This poem first appeared in the October 2012 issue of B O D Y.
Translated from Welsh by Jon Stone
THEMESONG FROM CUNT
(Version of Cywydd y Cedor)
Drunk with vainglory, idiocy or drink,
every male poet does it, ever to the (let’s be frank)
rolled eyes of educated women;
that is, trill blandishments in paean or sermon
endlessly mapping the female form.
It’s ‘your hair lay on the pillow like a sleepy golden storm’,
‘girl of the golden brow’ and ‘soft wet eyes’,
‘sweet rosy breasts’, something dancing like fireflies,
‘the dunes of her arms’ and ‘moonbeam legs’,
hands that are usually dainty and a smile that snags
the heart, their tongues all the time skirting round
the epicentre, where children are made and cocooned,
and its snug vestibule – so obviously awesome,
the bright broken loop of it, tender-plump blossom,
which I, for one, can rifle at my whim.
Gentlemen, I give you: the knicker-dwelling quim.
They are things of some strength, taking regular beatings,
meticulous courtyards, plumy as bulls’ tongues,
and yes, I’ll say it – every vulva is gorgeous,
with their full and cushiony lips, their deep gorges
outdoing the length of both sprawled hand and spoon
and their dark that engulfs all six inches of hard-on.
O, cunt which doth tarry near the swollen arse!
Thou art the desk on which ought be written verse,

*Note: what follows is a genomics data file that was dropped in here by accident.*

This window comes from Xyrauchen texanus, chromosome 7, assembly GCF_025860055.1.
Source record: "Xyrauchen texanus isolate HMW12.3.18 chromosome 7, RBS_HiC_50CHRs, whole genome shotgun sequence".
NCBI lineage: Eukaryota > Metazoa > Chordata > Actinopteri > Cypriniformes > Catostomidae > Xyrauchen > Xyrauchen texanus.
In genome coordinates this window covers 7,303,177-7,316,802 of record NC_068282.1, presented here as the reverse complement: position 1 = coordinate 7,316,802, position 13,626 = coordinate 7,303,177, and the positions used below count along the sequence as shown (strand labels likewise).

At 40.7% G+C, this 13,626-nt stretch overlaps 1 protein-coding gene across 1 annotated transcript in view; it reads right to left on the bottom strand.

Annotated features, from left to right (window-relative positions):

and incarnadined sibling to poetry itself,
(I’d rather read about you than bloody Beowulf!)
And those saintly men, those poor innocent men
should really, whenever offered the chance, summon
the courage to document you thoroughly,
that the poets among them break out in a cacophony
of odes to the cunt, prize-winning epics that chart
your silk and subtle seam. Let’s have a Chanson de la Twat,
a Punanica, a Tale of the Grove Where I Knelt,
where the bard remarks: Such a feast beneath her belt !
Her fuzz was the fuzz of a first rate ballsack,
her welcoming knothole electric and sud-slick !
I say: let the silence end, and bless this bright circle,
this wonderful, shock-haired, sour-proud fuckhole.
GWERFUL MECHAIN (fl. 1462-1500), who lived in Mechain in Powys, is perhaps the most famous female Welsh-language poet after Ann Griffiths (1776-1805), who was also from northern Powys. Little is known of Mechain’s life.
About the Translator:
JON STONE was born in Derby and currently lives in Whitechapel, London. He is co-creator of the multi-format arts journal Fuselit and micro-anthology publishers Sidekick Books. He won a Society of Authors Eric Gregory Award in 2012 and his collection, School of Forgery (Salt, 2012) is a Poetry Book Society Summer Recommendation. He works as a court transcript editor.